Christian charities are in danger from new ‘public benefit’ rules, the Church of England has warned.
The Church is worried that a charity existing exclusively to promote traditional Christian views in a particular area – such as marriage and sexual ethics – could have its charitable status threatened.
The warnings come in an official response to a public consultation on the Charity Commission’s draft guidance.
The draft guidance explains how the Commission intends to apply the new ‘public benefit’ test to religious organisations.
Earlier this month The Christian Institute raised concerns about the Commission’s intention to assess membership criteria, evangelism methods, doctrinal interpretation, and public opinion.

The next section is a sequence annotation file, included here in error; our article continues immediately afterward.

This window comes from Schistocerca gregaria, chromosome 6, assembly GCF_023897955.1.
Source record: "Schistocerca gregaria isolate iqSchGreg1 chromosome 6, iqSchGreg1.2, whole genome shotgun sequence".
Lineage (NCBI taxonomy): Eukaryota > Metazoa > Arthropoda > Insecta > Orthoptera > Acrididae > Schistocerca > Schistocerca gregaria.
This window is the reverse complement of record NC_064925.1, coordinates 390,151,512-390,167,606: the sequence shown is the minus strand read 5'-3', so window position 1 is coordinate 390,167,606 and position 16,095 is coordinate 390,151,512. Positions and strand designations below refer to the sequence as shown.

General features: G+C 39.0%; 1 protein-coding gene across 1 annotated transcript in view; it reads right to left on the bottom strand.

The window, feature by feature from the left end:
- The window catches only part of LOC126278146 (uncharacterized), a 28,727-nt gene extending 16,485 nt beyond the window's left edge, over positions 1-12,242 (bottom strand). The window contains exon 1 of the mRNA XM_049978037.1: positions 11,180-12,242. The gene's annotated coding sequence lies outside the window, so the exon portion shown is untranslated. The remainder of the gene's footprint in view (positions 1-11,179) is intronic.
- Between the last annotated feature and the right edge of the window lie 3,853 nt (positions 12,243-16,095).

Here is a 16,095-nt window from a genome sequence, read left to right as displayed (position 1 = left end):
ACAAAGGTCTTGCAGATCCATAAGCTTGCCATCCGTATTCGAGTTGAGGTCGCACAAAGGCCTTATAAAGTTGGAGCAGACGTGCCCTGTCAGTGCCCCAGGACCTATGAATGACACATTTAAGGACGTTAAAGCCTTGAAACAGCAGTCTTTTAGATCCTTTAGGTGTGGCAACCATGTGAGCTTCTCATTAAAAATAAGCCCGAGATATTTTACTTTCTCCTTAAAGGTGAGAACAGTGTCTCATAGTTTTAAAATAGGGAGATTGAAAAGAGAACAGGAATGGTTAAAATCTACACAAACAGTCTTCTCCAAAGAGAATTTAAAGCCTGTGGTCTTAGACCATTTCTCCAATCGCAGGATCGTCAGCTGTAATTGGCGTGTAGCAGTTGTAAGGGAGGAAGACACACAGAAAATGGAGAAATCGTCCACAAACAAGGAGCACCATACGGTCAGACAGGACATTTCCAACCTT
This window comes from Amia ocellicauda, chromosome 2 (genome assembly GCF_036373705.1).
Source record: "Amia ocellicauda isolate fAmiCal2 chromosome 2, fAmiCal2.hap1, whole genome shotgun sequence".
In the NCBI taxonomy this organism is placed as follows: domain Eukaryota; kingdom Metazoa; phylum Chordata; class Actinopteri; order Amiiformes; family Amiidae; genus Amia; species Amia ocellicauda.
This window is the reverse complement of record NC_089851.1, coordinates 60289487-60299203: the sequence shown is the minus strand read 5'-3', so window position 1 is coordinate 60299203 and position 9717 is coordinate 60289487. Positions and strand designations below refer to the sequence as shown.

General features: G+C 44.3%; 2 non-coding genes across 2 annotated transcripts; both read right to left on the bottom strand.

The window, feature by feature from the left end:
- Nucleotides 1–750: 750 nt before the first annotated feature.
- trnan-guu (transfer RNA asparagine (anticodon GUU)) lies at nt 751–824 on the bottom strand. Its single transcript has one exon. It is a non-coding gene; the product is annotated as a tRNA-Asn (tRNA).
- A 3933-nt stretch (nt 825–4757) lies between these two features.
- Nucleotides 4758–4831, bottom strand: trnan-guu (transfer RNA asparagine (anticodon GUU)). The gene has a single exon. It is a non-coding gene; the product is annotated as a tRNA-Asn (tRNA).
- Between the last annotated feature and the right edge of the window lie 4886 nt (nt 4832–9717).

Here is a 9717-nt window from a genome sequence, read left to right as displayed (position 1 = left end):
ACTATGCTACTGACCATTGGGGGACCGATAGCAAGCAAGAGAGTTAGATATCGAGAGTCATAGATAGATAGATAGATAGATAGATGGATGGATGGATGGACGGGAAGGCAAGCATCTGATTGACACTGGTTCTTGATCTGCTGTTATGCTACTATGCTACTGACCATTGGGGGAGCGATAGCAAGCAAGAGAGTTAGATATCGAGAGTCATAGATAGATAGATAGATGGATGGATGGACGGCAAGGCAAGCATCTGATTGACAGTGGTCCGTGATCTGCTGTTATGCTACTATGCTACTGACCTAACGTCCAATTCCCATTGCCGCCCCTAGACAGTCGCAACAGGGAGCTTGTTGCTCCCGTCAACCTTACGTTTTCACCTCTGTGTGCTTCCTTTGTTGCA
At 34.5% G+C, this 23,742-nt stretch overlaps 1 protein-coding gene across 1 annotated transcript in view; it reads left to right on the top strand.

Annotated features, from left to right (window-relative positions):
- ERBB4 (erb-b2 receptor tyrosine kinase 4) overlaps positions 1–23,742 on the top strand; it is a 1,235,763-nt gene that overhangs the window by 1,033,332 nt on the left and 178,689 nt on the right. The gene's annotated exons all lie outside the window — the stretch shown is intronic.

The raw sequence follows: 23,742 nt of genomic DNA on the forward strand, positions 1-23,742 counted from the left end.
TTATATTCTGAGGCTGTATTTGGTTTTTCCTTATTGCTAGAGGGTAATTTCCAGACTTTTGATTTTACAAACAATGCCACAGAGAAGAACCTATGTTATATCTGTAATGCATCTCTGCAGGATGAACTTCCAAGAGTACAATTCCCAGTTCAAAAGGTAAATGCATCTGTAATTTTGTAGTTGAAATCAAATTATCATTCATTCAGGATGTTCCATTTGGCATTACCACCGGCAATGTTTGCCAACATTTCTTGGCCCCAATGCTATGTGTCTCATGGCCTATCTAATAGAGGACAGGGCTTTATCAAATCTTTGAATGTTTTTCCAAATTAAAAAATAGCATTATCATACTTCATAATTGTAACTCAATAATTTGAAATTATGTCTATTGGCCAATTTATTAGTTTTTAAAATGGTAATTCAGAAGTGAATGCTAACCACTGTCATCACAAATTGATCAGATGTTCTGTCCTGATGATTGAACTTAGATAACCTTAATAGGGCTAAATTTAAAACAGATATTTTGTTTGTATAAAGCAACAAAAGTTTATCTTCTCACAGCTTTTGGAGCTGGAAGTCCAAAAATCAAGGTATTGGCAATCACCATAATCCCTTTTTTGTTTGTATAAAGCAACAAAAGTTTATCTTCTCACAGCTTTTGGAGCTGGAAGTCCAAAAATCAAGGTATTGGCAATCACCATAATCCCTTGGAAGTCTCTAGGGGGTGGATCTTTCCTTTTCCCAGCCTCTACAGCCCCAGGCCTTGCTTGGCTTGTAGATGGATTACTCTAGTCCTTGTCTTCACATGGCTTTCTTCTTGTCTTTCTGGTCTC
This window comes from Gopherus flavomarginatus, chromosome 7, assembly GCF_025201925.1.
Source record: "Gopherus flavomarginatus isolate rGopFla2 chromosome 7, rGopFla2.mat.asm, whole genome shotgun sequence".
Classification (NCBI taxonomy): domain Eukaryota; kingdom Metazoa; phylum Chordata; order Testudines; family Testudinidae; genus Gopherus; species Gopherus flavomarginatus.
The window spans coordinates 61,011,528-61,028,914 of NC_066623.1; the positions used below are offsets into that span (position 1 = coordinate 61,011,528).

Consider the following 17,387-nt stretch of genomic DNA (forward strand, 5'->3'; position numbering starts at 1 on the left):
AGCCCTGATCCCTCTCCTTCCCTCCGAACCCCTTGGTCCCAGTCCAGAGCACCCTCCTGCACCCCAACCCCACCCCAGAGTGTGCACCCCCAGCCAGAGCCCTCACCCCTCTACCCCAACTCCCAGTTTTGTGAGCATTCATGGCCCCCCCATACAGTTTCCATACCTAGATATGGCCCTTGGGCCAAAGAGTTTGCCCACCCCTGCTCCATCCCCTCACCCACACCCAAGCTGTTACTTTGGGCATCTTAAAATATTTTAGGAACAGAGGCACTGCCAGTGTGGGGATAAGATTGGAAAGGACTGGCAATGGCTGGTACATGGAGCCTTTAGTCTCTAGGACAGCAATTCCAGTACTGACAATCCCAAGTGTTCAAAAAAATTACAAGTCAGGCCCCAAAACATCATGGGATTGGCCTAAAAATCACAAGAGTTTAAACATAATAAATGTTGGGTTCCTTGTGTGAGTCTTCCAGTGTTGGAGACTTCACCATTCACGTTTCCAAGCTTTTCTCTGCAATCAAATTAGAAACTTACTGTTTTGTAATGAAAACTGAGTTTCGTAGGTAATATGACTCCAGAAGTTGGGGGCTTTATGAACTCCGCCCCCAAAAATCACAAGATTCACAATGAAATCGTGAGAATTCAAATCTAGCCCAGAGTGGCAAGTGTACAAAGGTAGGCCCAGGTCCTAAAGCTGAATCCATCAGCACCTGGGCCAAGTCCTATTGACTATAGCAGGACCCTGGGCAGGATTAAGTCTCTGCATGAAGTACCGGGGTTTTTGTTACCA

The Church of England has argued against the Commission’s proposals relating to the advancement of religion through pastoral work, such as running a soup kitchen.
The Charity Commission wants to know how religious activity of this kind can be distinguished from similar work by non-faith groups.
However, the Church says this is “confused and confusing” and questions the legal basis for the proposition.
“What matters is the motivation of activity of this kind rather than what badges are attached to it in practice,” the Church’s response states.
It also points out that religious groups who provide pastoral care are already under pressure in other areas to suppress their religious character.
The Charity Commission’s consultation on the new draft guidance closes on 30 June. The Christian Institute’s draft response and further information about the consultation is available here.